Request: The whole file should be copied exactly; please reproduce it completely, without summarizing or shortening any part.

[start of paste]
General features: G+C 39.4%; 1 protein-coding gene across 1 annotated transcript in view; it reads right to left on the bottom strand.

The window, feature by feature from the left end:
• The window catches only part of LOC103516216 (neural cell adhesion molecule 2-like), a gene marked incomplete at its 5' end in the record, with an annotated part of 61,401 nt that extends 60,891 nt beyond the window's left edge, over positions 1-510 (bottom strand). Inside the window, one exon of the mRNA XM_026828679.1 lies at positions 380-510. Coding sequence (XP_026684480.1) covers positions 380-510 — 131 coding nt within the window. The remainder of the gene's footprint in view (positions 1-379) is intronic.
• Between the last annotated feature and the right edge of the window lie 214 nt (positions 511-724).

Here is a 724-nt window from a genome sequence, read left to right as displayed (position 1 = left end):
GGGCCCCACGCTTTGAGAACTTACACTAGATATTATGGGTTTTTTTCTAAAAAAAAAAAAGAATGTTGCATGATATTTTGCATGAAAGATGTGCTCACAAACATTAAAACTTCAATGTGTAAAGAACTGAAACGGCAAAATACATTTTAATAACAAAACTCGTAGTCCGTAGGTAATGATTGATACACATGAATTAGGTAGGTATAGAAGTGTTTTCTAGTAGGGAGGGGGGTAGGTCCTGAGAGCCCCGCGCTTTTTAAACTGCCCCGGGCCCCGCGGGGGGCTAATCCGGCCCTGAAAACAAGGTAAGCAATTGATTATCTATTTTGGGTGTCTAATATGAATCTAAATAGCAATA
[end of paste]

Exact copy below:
General features: G+C 39.4%; 1 protein-coding gene across 1 annotated transcript in view; it reads right to left on the bottom strand.

The window, feature by feature from the left end:
• The window catches only part of LOC103516216 (neural cell adhesion molecule 2-like), a gene marked incomplete at its 5' end in the record, with an annotated part of 61,401 nt that extends 60,891 nt beyond the window's left edge, over positions 1-510 (bottom strand). Inside the window, one exon of the mRNA XM_026828679.1 lies at positions 380-510. Coding sequence (XP_026684480.1) covers positions 380-510 — 131 coding nt within the window. The remainder of the gene's footprint in view (positions 1-379) is intronic.
• Between the last annotated feature and the right edge of the window lie 214 nt (positions 511-724).

Here is a 724-nt window from a genome sequence, read left to right as displayed (position 1 = left end):
GGGCCCCACGCTTTGAGAACTTACACTAGATATTATGGGTTTTTTTCTAAAAAAAAAAAAGAATGTTGCATGATATTTTGCATGAAAGATGTGCTCACAAACATTAAAACTTCAATGTGTAAAGAACTGAAACGGCAAAATACATTTTAATAACAAAACTCGTAGTCCGTAGGTAATGATTGATACACATGAATTAGGTAGGTATAGAAGTGTTTTCTAGTAGGGAGGGGGGTAGGTCCTGAGAGCCCCGCGCTTTTTAAACTGCCCCGGGCCCCGCGGGGGGCTAATCCGGCCCTGAAAACAAGGTAAGCAATTGATTATCTATTTTGGGTGTCTAATATGAATCTAAATAGCAATA